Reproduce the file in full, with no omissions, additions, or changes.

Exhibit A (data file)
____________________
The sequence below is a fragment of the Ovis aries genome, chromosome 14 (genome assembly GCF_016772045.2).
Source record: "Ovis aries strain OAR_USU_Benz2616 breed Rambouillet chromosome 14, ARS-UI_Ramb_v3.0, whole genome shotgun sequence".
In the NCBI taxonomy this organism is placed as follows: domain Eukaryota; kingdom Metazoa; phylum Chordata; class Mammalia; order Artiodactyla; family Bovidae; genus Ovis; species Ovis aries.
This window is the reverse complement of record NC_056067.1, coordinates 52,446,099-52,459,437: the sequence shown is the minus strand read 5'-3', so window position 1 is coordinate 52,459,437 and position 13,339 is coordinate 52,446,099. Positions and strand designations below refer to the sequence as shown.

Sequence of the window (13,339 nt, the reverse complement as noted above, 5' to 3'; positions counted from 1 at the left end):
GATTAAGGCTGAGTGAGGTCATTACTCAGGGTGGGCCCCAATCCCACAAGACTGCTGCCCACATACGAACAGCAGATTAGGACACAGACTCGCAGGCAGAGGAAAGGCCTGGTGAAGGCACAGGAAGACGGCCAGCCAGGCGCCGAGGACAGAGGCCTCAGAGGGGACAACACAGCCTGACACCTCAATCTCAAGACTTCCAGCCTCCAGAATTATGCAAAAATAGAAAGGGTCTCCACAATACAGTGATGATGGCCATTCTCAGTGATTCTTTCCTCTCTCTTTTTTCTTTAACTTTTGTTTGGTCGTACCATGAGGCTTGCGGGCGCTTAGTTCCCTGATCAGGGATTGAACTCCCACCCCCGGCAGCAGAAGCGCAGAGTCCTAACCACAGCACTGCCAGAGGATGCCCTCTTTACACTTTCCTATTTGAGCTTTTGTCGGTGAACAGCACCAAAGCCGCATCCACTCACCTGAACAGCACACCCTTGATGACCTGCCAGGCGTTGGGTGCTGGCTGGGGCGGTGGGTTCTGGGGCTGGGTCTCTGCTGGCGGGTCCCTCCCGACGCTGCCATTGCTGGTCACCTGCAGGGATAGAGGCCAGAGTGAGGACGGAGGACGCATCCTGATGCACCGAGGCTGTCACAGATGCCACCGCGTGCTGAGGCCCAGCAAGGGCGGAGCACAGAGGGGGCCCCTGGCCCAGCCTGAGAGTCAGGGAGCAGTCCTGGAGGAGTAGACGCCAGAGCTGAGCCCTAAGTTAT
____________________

The sequence below is a fragment of the Ovis aries genome, chromosome 14 (genome assembly GCF_016772045.2).
Source record: "Ovis aries strain OAR_USU_Benz2616 breed Rambouillet chromosome 14, ARS-UI_Ramb_v3.0, whole genome shotgun sequence".
In the NCBI taxonomy this organism is placed as follows: domain Eukaryota; kingdom Metazoa; phylum Chordata; class Mammalia; order Artiodactyla; family Bovidae; genus Ovis; species Ovis aries.
This window is the reverse complement of record NC_056067.1, coordinates 52,446,099-52,459,437: the sequence shown is the minus strand read 5'-3', so window position 1 is coordinate 52,459,437 and position 13,339 is coordinate 52,446,099. Positions and strand designations below refer to the sequence as shown.

Sequence of the window (13,339 nt, the reverse complement as noted above, 5' to 3'; positions counted from 1 at the left end):
GATTAAGGCTGAGTGAGGTCATTACTCAGGGTGGGCCCCAATCCCACAAGACTGCTGCCCACATACGAACAGCAGATTAGGACACAGACTCGCAGGCAGAGGAAAGGCCTGGTGAAGGCACAGGAAGACGGCCAGCCAGGCGCCGAGGACAGAGGCCTCAGAGGGGACAACACAGCCTGACACCTCAATCTCAAGACTTCCAGCCTCCAGAATTATGCAAAAATAGAAAGGGTCTCCACAATACAGTGATGATGGCCATTCTCAGTGATTCTTTCCTCTCTCTTTTTTCTTTAACTTTTGTTTGGTCGTACCATGAGGCTTGCGGGCGCTTAGTTCCCTGATCAGGGATTGAACTCCCACCCCCGGCAGCAGAAGCGCAGAGTCCTAACCACAGCACTGCCAGAGGATGCCCTCTTTACACTTTCCTATTTGAGCTTTTGTCGGTGAACAGCACCAAAGCCGCATCCACTCACCTGAACAGCACACCCTTGATGACCTGCCAGGCGTTGGGTGCTGGCTGGGGCGGTGGGTTCTGGGGCTGGGTCTCTGCTGGCGGGTCCCTCCCGACGCTGCCATTGCTGGTCACCTGCAGGGATAGAGGCCAGAGTGAGGACGGAGGACGCATCCTGATGCACCGAGGCTGTCACAGATGCCACCGCGTGCTGAGGCCCAGCAAGGGCGGAGCACAGAGGGGGCCCCTGGCCCAGCCTGAGAGTCAGGGAGCAGTCCTGGAGGAGTAGACGCCAGAGCTGAGCCCTAAGTTAT